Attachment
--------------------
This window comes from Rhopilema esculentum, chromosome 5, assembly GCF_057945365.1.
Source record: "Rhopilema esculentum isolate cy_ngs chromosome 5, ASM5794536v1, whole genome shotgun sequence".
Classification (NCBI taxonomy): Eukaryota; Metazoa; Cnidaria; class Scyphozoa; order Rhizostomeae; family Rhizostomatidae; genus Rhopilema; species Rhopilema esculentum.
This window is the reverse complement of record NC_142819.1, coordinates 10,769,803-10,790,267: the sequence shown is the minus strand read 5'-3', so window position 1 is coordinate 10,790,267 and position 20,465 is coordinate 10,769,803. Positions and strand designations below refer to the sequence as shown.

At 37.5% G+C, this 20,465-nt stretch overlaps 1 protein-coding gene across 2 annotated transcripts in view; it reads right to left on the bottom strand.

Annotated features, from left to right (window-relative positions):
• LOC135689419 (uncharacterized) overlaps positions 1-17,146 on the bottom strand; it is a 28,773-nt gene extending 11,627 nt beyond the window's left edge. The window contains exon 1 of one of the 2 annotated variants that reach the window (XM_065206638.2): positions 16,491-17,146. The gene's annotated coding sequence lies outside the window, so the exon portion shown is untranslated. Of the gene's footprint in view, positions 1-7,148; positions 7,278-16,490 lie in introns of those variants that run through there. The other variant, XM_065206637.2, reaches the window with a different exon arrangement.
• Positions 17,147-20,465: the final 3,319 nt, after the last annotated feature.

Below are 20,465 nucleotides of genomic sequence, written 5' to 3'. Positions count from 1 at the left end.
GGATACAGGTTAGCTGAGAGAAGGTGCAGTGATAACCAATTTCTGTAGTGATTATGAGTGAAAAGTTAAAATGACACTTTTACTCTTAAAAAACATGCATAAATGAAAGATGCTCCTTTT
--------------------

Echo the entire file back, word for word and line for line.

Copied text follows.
This window comes from Rhopilema esculentum, chromosome 5, assembly GCF_057945365.1.
Source record: "Rhopilema esculentum isolate cy_ngs chromosome 5, ASM5794536v1, whole genome shotgun sequence".
Classification (NCBI taxonomy): Eukaryota; Metazoa; Cnidaria; class Scyphozoa; order Rhizostomeae; family Rhizostomatidae; genus Rhopilema; species Rhopilema esculentum.
This window is the reverse complement of record NC_142819.1, coordinates 10,769,803-10,790,267: the sequence shown is the minus strand read 5'-3', so window position 1 is coordinate 10,790,267 and position 20,465 is coordinate 10,769,803. Positions and strand designations below refer to the sequence as shown.

At 37.5% G+C, this 20,465-nt stretch overlaps 1 protein-coding gene across 2 annotated transcripts in view; it reads right to left on the bottom strand.

Annotated features, from left to right (window-relative positions):
• LOC135689419 (uncharacterized) overlaps positions 1-17,146 on the bottom strand; it is a 28,773-nt gene extending 11,627 nt beyond the window's left edge. The window contains exon 1 of one of the 2 annotated variants that reach the window (XM_065206638.2): positions 16,491-17,146. The gene's annotated coding sequence lies outside the window, so the exon portion shown is untranslated. Of the gene's footprint in view, positions 1-7,148; positions 7,278-16,490 lie in introns of those variants that run through there. The other variant, XM_065206637.2, reaches the window with a different exon arrangement.
• Positions 17,147-20,465: the final 3,319 nt, after the last annotated feature.

Below are 20,465 nucleotides of genomic sequence, written 5' to 3'. Positions count from 1 at the left end.
GGATACAGGTTAGCTGAGAGAAGGTGCAGTGATAACCAATTTCTGTAGTGATTATGAGTGAAAAGTTAAAATGACACTTTTACTCTTAAAAAACATGCATAAATGAAAGATGCTCCTTTT